Turning over a new lidJuly 19, 2012 About my museum job, Archaeology, Blogs, Dissection and Resurrection Men
Following on from the Keeping a lid on it blog post, Jill Saunders reveals more about the outer side of the iron coffin lid and its decorative detail.
We positioned blocks of Plastazote strategically on the table ready to turn the board onto so that the weight could be evenly spread and the iron pegs could be clear form the ground. Once the correct way up, we could see the extent of detail on the exterior surface. There was a great deal of dust but beneath this we could see remains of a border decoration (suspected leather), the area where the coffin plate had been (impression preserved in suspected leather), and a smaller area above this which seemed to outline another second plate.
In the middle of this second, smaller plate outline there was still a pin with a fragment of metal left (which seemed to be copper alloy). We were delighted to have such a wealth of material remains but the features were thick with dust and would need a good clean before any consolidation or lacquering could take place. Though some of the suspected leather border seemed secure and firmly attached to the iron below, in places the adherence was poor with parts lifting off. It is important to remember that archaeological materials often bear little resemblance to materials as they were originally made and can have very different qualities. The majority of the ‘leather’ was very different to fresh leather and was brittle, probably due to degradation and infestation with metal salts. Brittleness is of course synonymous with fragility, so we had to think careful about how we could go about removing all the dust without damaging the material.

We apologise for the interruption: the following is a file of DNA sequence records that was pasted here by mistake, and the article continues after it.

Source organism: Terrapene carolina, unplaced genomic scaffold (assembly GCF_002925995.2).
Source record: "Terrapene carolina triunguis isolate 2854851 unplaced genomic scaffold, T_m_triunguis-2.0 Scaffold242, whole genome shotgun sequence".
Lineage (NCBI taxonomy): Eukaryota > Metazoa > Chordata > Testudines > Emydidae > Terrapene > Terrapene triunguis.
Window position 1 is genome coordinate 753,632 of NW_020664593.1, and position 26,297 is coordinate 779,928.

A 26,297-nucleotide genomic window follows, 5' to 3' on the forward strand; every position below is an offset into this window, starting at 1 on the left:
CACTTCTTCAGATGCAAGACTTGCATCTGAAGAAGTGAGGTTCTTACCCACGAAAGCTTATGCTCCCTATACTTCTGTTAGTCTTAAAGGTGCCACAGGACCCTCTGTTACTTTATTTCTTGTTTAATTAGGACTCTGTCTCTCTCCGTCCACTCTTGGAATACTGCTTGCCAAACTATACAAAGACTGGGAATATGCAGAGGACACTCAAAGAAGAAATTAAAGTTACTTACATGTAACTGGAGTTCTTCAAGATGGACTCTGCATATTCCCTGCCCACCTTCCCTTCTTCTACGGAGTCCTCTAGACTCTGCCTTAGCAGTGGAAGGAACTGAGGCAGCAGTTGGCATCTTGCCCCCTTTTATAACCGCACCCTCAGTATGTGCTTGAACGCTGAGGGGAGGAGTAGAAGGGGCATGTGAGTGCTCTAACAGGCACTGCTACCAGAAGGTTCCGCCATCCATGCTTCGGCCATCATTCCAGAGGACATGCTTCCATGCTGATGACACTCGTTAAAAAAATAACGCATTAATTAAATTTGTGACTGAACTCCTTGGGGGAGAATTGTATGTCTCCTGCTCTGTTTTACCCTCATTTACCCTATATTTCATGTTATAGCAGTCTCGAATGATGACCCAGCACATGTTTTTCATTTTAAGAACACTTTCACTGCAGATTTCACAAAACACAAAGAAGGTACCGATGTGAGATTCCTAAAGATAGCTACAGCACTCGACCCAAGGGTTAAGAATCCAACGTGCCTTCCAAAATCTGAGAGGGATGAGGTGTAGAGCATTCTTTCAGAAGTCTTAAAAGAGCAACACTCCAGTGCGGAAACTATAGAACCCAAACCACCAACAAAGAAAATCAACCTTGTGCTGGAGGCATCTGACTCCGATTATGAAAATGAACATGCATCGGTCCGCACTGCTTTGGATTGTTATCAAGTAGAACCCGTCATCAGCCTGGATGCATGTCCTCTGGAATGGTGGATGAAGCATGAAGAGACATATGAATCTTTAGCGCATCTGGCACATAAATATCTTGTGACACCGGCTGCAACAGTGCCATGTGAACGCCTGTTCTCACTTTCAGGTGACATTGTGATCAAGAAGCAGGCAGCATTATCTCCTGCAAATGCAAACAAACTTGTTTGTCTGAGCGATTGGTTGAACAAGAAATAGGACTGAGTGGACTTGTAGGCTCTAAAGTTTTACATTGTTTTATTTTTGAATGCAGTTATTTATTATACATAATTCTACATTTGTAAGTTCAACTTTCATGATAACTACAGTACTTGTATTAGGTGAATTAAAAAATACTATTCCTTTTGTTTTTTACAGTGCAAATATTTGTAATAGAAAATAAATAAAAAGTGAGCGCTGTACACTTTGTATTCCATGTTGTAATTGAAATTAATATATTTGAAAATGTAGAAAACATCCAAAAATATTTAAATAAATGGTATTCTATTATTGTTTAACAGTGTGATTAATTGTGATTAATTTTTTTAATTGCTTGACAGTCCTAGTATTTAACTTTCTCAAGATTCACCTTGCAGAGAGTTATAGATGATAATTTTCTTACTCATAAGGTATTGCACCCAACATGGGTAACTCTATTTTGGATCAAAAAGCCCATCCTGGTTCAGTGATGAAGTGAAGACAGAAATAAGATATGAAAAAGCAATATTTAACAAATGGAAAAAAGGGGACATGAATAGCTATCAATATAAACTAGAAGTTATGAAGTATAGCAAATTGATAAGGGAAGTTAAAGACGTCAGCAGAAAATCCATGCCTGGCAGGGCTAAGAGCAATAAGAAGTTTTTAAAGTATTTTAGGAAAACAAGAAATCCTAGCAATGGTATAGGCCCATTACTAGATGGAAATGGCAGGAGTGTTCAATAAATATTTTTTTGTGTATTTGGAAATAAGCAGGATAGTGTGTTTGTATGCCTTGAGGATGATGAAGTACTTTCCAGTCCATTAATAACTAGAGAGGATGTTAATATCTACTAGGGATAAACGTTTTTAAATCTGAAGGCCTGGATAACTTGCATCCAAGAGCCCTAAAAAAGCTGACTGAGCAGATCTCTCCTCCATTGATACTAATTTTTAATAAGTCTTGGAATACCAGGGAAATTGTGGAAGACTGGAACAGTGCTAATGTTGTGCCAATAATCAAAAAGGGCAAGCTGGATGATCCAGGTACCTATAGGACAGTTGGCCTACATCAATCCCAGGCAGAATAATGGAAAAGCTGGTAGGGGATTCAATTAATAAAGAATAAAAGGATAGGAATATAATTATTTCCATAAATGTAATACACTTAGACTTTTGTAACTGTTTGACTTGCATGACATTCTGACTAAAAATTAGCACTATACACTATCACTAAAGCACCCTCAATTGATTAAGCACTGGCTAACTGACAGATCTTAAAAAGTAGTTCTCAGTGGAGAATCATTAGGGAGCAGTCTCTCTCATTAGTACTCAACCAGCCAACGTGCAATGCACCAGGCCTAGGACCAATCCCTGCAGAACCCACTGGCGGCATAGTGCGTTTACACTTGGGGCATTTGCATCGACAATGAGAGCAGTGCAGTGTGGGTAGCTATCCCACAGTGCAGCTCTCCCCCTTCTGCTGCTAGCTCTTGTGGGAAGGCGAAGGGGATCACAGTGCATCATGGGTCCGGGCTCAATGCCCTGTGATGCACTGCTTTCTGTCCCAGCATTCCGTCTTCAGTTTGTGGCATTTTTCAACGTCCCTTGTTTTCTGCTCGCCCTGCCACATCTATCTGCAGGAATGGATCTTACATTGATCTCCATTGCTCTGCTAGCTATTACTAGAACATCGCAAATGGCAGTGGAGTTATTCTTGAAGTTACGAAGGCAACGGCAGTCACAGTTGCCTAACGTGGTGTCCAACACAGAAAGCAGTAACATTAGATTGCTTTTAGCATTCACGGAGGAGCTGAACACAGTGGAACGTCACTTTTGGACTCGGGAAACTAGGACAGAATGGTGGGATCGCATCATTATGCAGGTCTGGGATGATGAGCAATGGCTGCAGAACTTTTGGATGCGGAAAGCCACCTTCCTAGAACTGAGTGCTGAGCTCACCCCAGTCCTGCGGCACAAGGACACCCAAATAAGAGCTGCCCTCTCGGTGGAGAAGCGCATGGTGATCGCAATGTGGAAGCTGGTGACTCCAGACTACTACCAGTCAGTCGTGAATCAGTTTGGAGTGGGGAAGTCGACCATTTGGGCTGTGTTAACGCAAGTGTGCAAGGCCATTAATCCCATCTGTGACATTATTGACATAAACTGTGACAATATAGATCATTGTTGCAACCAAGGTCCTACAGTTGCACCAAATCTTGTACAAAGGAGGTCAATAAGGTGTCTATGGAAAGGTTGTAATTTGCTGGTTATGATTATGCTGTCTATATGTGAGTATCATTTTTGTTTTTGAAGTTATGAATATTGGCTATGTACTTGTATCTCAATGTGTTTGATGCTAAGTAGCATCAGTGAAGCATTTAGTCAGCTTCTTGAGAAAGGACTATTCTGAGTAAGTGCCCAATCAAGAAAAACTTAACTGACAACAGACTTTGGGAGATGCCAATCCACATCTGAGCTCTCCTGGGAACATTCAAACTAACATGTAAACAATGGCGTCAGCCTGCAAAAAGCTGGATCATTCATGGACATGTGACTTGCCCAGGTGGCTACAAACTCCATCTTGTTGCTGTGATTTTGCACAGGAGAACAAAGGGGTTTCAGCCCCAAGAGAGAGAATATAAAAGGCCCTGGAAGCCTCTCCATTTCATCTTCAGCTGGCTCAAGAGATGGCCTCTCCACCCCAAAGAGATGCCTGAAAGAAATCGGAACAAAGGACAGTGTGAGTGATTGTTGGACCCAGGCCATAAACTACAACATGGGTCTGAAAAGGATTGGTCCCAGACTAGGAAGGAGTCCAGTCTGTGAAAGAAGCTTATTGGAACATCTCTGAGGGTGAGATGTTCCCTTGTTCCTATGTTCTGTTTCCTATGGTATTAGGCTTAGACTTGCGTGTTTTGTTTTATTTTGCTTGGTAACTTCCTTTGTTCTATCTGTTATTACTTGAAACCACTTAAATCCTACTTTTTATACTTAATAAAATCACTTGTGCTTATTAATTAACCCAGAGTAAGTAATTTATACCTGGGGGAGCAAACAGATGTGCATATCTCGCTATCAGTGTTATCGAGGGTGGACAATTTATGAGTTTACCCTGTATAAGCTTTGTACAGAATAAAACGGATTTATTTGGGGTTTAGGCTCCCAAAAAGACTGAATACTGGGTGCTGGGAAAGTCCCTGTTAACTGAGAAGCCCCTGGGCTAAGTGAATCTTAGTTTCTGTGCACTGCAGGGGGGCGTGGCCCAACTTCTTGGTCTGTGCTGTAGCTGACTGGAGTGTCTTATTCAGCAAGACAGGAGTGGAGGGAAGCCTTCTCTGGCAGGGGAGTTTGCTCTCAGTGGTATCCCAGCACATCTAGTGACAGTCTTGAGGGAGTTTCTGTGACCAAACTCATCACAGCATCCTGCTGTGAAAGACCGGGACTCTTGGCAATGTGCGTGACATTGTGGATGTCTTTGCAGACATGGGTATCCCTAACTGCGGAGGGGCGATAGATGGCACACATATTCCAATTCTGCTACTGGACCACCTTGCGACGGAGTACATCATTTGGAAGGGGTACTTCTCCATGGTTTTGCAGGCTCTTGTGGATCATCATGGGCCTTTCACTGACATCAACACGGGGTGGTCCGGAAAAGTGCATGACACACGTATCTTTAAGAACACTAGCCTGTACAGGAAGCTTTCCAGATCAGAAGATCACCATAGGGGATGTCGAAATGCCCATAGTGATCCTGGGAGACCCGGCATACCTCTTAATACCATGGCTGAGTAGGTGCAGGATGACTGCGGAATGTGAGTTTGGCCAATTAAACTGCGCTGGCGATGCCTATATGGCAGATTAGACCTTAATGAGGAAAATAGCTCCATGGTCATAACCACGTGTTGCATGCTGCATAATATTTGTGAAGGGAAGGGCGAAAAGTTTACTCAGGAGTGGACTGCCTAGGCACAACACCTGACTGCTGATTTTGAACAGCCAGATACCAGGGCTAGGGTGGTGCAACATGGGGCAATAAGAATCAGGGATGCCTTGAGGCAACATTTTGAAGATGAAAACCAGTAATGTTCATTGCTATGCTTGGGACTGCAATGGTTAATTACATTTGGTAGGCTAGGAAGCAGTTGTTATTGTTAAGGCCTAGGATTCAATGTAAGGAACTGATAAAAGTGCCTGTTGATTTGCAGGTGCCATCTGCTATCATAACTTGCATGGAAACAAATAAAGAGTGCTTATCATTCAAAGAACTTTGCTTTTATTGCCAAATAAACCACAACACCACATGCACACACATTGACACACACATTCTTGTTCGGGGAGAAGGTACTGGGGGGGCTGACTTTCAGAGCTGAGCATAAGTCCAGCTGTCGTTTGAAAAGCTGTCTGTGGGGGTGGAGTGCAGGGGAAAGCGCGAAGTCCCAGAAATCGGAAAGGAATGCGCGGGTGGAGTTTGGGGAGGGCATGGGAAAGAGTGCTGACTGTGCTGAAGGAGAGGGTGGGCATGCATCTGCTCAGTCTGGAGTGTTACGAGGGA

We were happy that the brush and vacuum method used on the inner surface would be effective and gentle enough for clear areas. We experimented with cleaning through mesh netting in places where there were features so that if they were broken they would be held in place and could be easily reattached (Fig. 6). We found however that this inhibited the action of the brush too much and did not allow effective cleaning so we proceeded carefully without it. Of course we placed netting over the end of the vacuum so that if anything was dislodged it would be saveable. I should note that these are special object vacuums – much lower suction than the domestic variety!
Removing the dust made a significant difference and features stood out much more clearly from the iron surface. However during cleaning we noticed some pieces of decorative detail were loose or detached. As we could see clearly where they had come from, we decided to re-attach them using a standard conservation-grade adhesive. This proved quite difficult though as deformation meant that there was very poor contact between the broken off pieces and the surface from which they had come. They were very brittle so it would not do to try to push them down to improve contact – however gentle, this would only break them. We found that applying the adhesive around the edges of the fragments, as opposed to beneath them, succeeded in holding them in place; and we knew that the lacquer which we planned would further secure all features.
Watch this space for the next entry covering how scanning electron microscopy helped us understand different materials on (and in!) the coffin: Name that fibre!